Account portfolios 520 may be further organized to generate sales manager portfolios 528. Sales manager portfolios 528, in this example, comprise account manager portfolios 520 grouped according to a desired criteria or criterion. Typically, sales manager portfolios may be organized by named individuals or groups of individuals. In addition to organizing sales manager portfolios by name, sales manager portfolios may be organized by approval. As noted above, approval based portfolios may be managed singly or in group thus facilitating policy implementation. For example, a sales manager portfolio may be organized such that sales people with seniority no longer need approval for deals under a capped amount. In this way, sales people with more experience benefit from an expedited approval process since presumably more experienced sales people have a deeper understanding of company policies and priorities. In addition, as new policy is generated, approvals may be reinstated as a training measure so that policies may more effectively be incorporated into a workflow. In this example, a sales manager portfolio 528 is of the type--dynamic portfolio. Dynamic portfolios may be generated according to formula or algorithm. For example, a sales manager portfolio may be generated for all sales associates whose total billing exceeds a desired dollar amount. In this way, managers may creatively and efficiently differentiate productive and unproductive sales associates and may further apply varying levels of approval.
II. Enterprise Pricing System
 Now that the general structure of an example enterprise environment has been discussed, attention will now be focused upon the systems for pricing that incorporate price protection and price caps. To facilitate this discussion, attention is directed toward FIG. 6 where an example block diagram of the system 600 for managing pricing is provided.
 The enterprise price system 610 receives information from an input data source 602. This input data typically includes prior transaction data, price listings, policy guidance and the like. The enterprise price system 610 can leverage this input data 602 to generate pricing data 620. Periodically, pricing data 620 may be updated in response to external cost changes and according to contractual terms. Likewise, the input database 602 may be updated by the enterprise price system 610 when new policy information is generated, new transaction data is available, etc.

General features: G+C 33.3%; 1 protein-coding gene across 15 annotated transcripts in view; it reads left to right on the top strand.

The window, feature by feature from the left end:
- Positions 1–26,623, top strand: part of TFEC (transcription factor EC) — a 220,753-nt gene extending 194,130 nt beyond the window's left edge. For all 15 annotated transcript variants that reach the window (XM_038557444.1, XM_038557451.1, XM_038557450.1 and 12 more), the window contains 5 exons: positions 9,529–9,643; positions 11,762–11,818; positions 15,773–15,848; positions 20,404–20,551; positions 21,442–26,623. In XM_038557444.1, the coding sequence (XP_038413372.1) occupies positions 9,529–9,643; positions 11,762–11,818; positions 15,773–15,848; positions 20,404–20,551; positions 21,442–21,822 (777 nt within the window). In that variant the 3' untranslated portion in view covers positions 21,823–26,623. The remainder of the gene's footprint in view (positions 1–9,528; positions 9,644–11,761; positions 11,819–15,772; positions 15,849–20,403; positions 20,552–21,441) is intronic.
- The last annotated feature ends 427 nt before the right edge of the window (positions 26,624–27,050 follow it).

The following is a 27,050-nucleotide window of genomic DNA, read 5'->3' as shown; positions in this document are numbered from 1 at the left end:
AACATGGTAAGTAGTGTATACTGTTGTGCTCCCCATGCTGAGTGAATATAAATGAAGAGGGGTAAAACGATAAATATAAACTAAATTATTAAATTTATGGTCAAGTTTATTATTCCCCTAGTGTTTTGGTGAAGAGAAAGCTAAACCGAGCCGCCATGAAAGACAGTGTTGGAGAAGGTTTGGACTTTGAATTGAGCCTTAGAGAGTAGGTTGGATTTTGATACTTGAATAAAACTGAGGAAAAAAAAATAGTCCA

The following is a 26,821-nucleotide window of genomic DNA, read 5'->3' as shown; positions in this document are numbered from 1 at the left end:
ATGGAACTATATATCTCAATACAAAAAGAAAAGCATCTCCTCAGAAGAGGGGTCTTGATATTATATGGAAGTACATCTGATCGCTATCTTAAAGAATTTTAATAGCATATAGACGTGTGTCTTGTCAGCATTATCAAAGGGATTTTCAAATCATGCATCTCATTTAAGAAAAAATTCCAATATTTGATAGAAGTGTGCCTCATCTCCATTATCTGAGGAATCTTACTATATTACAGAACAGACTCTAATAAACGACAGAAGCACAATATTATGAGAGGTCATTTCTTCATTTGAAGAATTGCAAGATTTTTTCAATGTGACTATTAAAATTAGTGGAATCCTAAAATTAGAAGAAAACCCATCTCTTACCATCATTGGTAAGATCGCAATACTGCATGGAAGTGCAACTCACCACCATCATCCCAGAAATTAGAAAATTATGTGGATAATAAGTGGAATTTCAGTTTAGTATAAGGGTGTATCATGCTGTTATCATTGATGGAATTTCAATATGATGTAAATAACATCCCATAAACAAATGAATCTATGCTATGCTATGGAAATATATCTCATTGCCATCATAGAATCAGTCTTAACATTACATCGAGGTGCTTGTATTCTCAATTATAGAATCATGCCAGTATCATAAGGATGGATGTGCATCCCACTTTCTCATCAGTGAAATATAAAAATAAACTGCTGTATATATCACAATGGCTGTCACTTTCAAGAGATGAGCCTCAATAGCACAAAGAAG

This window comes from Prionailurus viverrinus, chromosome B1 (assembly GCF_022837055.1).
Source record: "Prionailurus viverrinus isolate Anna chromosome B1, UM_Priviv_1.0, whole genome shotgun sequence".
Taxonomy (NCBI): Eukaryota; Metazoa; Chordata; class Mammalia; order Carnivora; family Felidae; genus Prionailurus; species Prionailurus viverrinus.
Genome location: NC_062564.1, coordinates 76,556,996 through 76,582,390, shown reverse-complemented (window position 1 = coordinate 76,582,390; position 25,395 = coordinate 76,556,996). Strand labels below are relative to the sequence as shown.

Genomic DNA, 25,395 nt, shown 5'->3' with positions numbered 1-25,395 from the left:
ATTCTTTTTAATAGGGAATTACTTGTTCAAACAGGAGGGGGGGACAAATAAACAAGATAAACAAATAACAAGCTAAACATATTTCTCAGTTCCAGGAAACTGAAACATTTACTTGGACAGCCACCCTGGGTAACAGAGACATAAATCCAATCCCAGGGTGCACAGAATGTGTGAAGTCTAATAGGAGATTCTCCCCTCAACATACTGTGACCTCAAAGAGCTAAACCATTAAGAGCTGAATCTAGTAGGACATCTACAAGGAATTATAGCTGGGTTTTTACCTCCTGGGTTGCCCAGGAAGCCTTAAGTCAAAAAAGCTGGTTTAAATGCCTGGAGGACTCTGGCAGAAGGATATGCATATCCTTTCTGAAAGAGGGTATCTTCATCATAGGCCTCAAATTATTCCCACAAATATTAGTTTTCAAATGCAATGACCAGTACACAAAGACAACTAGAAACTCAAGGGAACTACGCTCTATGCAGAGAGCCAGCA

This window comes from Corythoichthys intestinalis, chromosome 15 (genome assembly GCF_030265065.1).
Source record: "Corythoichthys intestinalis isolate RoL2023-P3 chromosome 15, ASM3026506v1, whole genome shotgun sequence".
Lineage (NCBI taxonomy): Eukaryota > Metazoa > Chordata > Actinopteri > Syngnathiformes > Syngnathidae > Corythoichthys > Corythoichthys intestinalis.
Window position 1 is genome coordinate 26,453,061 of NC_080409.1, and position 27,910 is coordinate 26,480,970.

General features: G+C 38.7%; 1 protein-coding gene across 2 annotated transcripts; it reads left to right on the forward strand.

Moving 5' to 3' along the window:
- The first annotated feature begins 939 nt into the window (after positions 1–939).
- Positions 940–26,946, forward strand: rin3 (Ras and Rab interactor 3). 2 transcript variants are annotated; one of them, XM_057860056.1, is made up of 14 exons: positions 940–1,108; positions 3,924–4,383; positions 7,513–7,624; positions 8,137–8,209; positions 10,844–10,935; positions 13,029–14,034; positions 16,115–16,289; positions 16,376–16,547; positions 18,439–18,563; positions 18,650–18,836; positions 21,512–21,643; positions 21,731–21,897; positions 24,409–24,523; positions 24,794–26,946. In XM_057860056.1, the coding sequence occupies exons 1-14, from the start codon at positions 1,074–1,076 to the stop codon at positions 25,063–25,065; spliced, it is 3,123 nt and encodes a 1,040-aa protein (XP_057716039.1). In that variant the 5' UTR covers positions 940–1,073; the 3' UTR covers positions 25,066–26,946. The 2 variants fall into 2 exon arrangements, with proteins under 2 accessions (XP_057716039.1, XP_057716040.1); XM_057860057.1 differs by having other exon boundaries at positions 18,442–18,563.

FIG. 7 provides a more detailed illustration of the enterprise price system 610. This system is seen as including multiple subsystems coupled to one another via a central bus. These subsystems may be physically separate devices, or may be integrated into the same physical device, and are merely illustrated separately due to their logical functionality.
 The enterprise price system 610 is comprised of a deal negotiation module 712, a deal tracker 714, a price protection engine 716, and a price cap engine 718. The negotiation module 712 utilizes list price data and policy considerations found in the data 602, to assist a sales representative negotiate a deal scenario, as discussed previously. Once the deal has been negotiated and agreed upon, the deal tracker 714 is able to monitor the deal. Factors that may impact the deal are reviewed by the deal tracker 714, and may be applied to the deal invoices if they are in compliance with the deal's terms. Some of these factors, which involve changes in prices, may be first fed through the price protection engine 716 and price cap engine 718 in order to ensure that any price changes are implemented in a compliant manner.
 FIG. 8 provides a more detailed example diagram of some embodiment of the price protection engine 716. This example embodiment includes three sub-modules: delayed price protection module 812, firm-through price protection module 814, and rolling months price protection module 816. Each of these modules implements a different manner of pricing protection. For example, turning to FIG. 14, a diagram 1400 is provided where a delayed pricing protection is in effect. In this example, a net forty-five day period expires between a price change for the seller, and the protected price of the buyer.
 In contrast, FIG. 15 provides a diagram 1500 of a firm-through pricing protection model. In this specific example, the price is firm through the end of each quarter. Thus, a price change at some point in Q1 only becomes effective at the beginning of Q2. However, a price change at the very end of Q3 becomes effective immediately.
 Lastly, FIG. 16 provides a diagram 1600 of a rolling price protection model. In this specific example, the price protection is on a rolling 3-month basis starting on February 1st. Therefore, whenever a change is made, it does not go into effect until the end of the three month period. Another form of rolling price protection is delayed from the point of the price change. FIG. 17 provides an example diagram 1700 of such a rolling-delayed price protection. In this specific example, a three month rolling period triggers, starting in the month that the price increased. Thus, a buyer may receive up to 3 full months of price protection (if the price change occurs on the first of the month), or as little as two months and one day of price protection (if the change occurs on the last day of the month).
 Returning to FIG. 8, the resulting adjustments to prices made by each of the modules is output as a price protection waterfall 820. This waterfall includes price protection adjustments for deals in order to ensure deals stay in compliance with their terms, and also can be utilized to preview the impact of a price protection term before it is implemented.